Because the small number of dogs included in the present study limited the statistical power to detect differences in the prevalence of CT findings between survivors and nonsurvivors, some CT abnormalities that appeared more common in nonsurvivors than in survivors were included in the developed KCTS system despite a lack of a significant association. Among these, infratentorial lesions are known to severely affect prognosis in dogs with head trauma7,8; thus, these abnormalities were given an exceptional weighting in the scoring system.

The MGCS is useful in the clinical evaluation of dogs with head trauma at hospital admission, and scores are linearly and positively correlated with the probability of survival.3,4 However, results are affected by sedative, analgesic, and antiepileptic drugs, which are commonly used in dogs with head trauma. Another limitation of the MGCS is that its predictive value is restricted to the first 48 hours of hospitalization.7 Indeed, in the present study, half of the dogs that failed to survive to hospital discharge were still alive 48 hours after admission, stressing the need for a scoring system that would predict outcome for a longer term.

The value and validity of the proposed KCTS system for predicting short- and long-term survival of dogs with head trauma remain to be evaluated, and such evaluation must be performed before the system can be clinically applied. The advantages of combined application of the MGCS and KCTS systems as well as of the modified MRI assessment system7 for prognosis assessment in dogs with head trauma should be also examined.

In the study reported here, the potential value of the CT findings for treatment planning was not evaluated; therefore, the findings did not affect the treatment protocols. None of the dogs underwent surgical decompression to treat hematomas or to address depression fractures, and treatment was individually tailored on the basis of clinical assessment. Only 2 of the 19 dogs that survived in the short-term were subsequently euthanized because of unsatisfactory neurologic improvement. As perceived by the owners, the remaining dogs had a good to excellent quality of life ≥ 6 months after initial head trauma. Similar findings were obtained in another study,7 in which 42 of 47 (89%) dogs with head trauma that survived the initial 48-hour period after trauma survived to at least the 6-month follow-up point and the owners’ assessment of recovery was generally good. Taken together, these findings suggest that most dogs with head trauma that survive to hospital discharge will have a good quality of life in the long term.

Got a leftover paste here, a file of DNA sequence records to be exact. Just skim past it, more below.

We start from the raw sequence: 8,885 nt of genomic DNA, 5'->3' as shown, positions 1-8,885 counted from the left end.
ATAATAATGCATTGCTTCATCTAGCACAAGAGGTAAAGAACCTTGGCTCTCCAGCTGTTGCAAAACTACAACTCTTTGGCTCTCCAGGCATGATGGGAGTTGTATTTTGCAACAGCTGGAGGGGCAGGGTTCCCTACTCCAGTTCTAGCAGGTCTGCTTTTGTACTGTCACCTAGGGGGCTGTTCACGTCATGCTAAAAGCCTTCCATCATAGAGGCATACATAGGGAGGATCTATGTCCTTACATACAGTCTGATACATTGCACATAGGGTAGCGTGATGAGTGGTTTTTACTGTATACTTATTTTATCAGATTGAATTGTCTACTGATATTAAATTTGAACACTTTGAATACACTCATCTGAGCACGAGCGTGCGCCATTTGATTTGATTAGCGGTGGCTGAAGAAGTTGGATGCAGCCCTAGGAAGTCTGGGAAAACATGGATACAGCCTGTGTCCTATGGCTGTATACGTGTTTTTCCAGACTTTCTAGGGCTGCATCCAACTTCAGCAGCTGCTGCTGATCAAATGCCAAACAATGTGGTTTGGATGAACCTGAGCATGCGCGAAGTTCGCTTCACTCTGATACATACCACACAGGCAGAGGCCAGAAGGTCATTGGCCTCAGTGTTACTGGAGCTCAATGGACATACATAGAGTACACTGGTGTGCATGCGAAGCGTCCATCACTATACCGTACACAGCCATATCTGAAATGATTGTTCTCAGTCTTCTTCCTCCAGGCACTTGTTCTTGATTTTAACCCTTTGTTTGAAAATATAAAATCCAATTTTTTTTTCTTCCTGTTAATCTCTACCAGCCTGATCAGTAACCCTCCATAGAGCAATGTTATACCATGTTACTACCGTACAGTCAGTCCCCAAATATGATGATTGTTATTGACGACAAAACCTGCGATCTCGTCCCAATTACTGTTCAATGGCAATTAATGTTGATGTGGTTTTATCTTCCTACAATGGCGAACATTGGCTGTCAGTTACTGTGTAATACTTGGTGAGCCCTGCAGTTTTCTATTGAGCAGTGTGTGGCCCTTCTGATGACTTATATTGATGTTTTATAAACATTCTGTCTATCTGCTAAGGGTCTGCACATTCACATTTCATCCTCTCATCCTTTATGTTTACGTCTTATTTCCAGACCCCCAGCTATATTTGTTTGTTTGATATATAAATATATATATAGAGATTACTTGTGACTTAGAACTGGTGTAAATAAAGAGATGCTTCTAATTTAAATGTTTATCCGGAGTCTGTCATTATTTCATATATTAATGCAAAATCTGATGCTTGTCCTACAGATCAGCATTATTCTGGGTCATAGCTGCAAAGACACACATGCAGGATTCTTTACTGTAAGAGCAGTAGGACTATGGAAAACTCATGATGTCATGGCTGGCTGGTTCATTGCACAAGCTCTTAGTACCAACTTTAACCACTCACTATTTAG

The main limitation of the present study was the small sample size, which restricted the statistical power to detect significant associations between abnormal CT findings and outcomes. Another limitation was the less detailed images obtained by CT, compared with the detail provided by MRI, which reduced the ability to detect pathological changes following head trauma. In addition, the inherent beam-hardening artifacts in caudal fossa images may have interfered with the detection of lesions in this area or may have been confused with parenchymal hypodensity; however, we presume that this particular limitation is well recognized by clinicians who routinely evaluate CT images. Lastly, most nonsurviving dogs in the present study were euthanized, which means that the outcome could have been affected by the owners’ decisions; nonetheless, this limitation is inherent to clinical studies involving assessment of prognosis.

Acknowledgments

The authors declare that there were no conflicts of interest.

ABBREVIATIONS

KCTS

Koret CT score

MGCS

Modified Glasgow coma scale

Footnotes

a.

Elscint Twin, Elscint, Haifa, Israel.

b.

Philips MX 8000 IDT, Philips, Cleveland, Ohio.

c.

SPSS software, version 21, SPSS Inc, Chicago, Ill.

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Contributor Notes

Address correspondence to Dr. Chai (orit18m@gmail.com).
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    Figure 1—

    Transverse unenhanced CT images of the head of an 11-year-old sexually intact male mixed-breed dog following head trauma. A—At the level of the optic canal, a focal hyperattenuating lesion (arrowhead) surrounded by a larger hypoattenuated area (thin arrow), consistent with acute intraparenchymal hemorrhage, and surrounding brain edema are visible. Rightward deviation of the falx cerebri (thick arrow) and mild subcutaneous gas are also evident. B—A more rostral (8 mm), wide-windowed image at the level of the frontal lobes shows fractures of the left wing of the basisphenoid bone, with large intracranially depressed fragments (arrows) and mild subcutaneous gas.